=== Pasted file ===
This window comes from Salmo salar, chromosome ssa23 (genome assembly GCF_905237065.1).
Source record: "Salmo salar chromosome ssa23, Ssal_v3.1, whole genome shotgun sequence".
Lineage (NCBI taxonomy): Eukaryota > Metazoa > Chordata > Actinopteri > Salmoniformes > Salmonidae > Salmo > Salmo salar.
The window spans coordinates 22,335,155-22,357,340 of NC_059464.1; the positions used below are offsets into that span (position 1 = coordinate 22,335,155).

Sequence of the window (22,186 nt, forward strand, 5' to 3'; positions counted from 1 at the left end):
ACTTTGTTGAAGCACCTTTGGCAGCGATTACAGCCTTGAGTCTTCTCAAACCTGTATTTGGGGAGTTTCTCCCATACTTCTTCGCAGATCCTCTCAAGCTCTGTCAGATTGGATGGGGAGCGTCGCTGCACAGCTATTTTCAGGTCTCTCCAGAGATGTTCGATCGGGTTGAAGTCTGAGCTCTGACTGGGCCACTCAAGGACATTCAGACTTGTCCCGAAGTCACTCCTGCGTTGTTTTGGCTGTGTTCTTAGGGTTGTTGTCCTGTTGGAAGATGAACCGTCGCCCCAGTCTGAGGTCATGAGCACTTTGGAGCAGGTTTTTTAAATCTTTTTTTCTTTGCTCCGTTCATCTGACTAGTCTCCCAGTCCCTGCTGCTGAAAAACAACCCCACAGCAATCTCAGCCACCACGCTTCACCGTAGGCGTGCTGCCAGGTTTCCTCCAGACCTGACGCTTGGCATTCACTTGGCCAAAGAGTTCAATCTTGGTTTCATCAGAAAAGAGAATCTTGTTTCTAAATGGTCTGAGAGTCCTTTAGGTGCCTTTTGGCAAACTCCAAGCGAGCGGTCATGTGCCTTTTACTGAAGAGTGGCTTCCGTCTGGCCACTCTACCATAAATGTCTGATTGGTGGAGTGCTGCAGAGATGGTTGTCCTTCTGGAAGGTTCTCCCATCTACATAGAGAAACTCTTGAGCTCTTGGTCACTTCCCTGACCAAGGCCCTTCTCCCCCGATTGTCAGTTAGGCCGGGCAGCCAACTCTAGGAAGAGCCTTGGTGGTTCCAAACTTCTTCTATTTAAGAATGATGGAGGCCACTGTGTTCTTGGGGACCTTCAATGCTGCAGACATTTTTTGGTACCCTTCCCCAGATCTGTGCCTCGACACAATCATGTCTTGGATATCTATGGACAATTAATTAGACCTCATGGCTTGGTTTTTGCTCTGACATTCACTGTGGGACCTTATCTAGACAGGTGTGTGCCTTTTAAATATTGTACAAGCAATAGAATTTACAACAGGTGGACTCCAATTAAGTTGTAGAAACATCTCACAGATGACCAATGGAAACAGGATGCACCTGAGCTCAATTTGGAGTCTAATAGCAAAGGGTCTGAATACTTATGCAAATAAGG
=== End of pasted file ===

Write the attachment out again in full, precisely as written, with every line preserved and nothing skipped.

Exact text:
This window comes from Salmo salar, chromosome ssa23 (genome assembly GCF_905237065.1).
Source record: "Salmo salar chromosome ssa23, Ssal_v3.1, whole genome shotgun sequence".
Lineage (NCBI taxonomy): Eukaryota > Metazoa > Chordata > Actinopteri > Salmoniformes > Salmonidae > Salmo > Salmo salar.
The window spans coordinates 22,335,155-22,357,340 of NC_059464.1; the positions used below are offsets into that span (position 1 = coordinate 22,335,155).

Sequence of the window (22,186 nt, forward strand, 5' to 3'; positions counted from 1 at the left end):
ACTTTGTTGAAGCACCTTTGGCAGCGATTACAGCCTTGAGTCTTCTCAAACCTGTATTTGGGGAGTTTCTCCCATACTTCTTCGCAGATCCTCTCAAGCTCTGTCAGATTGGATGGGGAGCGTCGCTGCACAGCTATTTTCAGGTCTCTCCAGAGATGTTCGATCGGGTTGAAGTCTGAGCTCTGACTGGGCCACTCAAGGACATTCAGACTTGTCCCGAAGTCACTCCTGCGTTGTTTTGGCTGTGTTCTTAGGGTTGTTGTCCTGTTGGAAGATGAACCGTCGCCCCAGTCTGAGGTCATGAGCACTTTGGAGCAGGTTTTTTAAATCTTTTTTTCTTTGCTCCGTTCATCTGACTAGTCTCCCAGTCCCTGCTGCTGAAAAACAACCCCACAGCAATCTCAGCCACCACGCTTCACCGTAGGCGTGCTGCCAGGTTTCCTCCAGACCTGACGCTTGGCATTCACTTGGCCAAAGAGTTCAATCTTGGTTTCATCAGAAAAGAGAATCTTGTTTCTAAATGGTCTGAGAGTCCTTTAGGTGCCTTTTGGCAAACTCCAAGCGAGCGGTCATGTGCCTTTTACTGAAGAGTGGCTTCCGTCTGGCCACTCTACCATAAATGTCTGATTGGTGGAGTGCTGCAGAGATGGTTGTCCTTCTGGAAGGTTCTCCCATCTACATAGAGAAACTCTTGAGCTCTTGGTCACTTCCCTGACCAAGGCCCTTCTCCCCCGATTGTCAGTTAGGCCGGGCAGCCAACTCTAGGAAGAGCCTTGGTGGTTCCAAACTTCTTCTATTTAAGAATGATGGAGGCCACTGTGTTCTTGGGGACCTTCAATGCTGCAGACATTTTTTGGTACCCTTCCCCAGATCTGTGCCTCGACACAATCATGTCTTGGATATCTATGGACAATTAATTAGACCTCATGGCTTGGTTTTTGCTCTGACATTCACTGTGGGACCTTATCTAGACAGGTGTGTGCCTTTTAAATATTGTACAAGCAATAGAATTTACAACAGGTGGACTCCAATTAAGTTGTAGAAACATCTCACAGATGACCAATGGAAACAGGATGCACCTGAGCTCAATTTGGAGTCTAATAGCAAAGGGTCTGAATACTTATGCAAATAAGG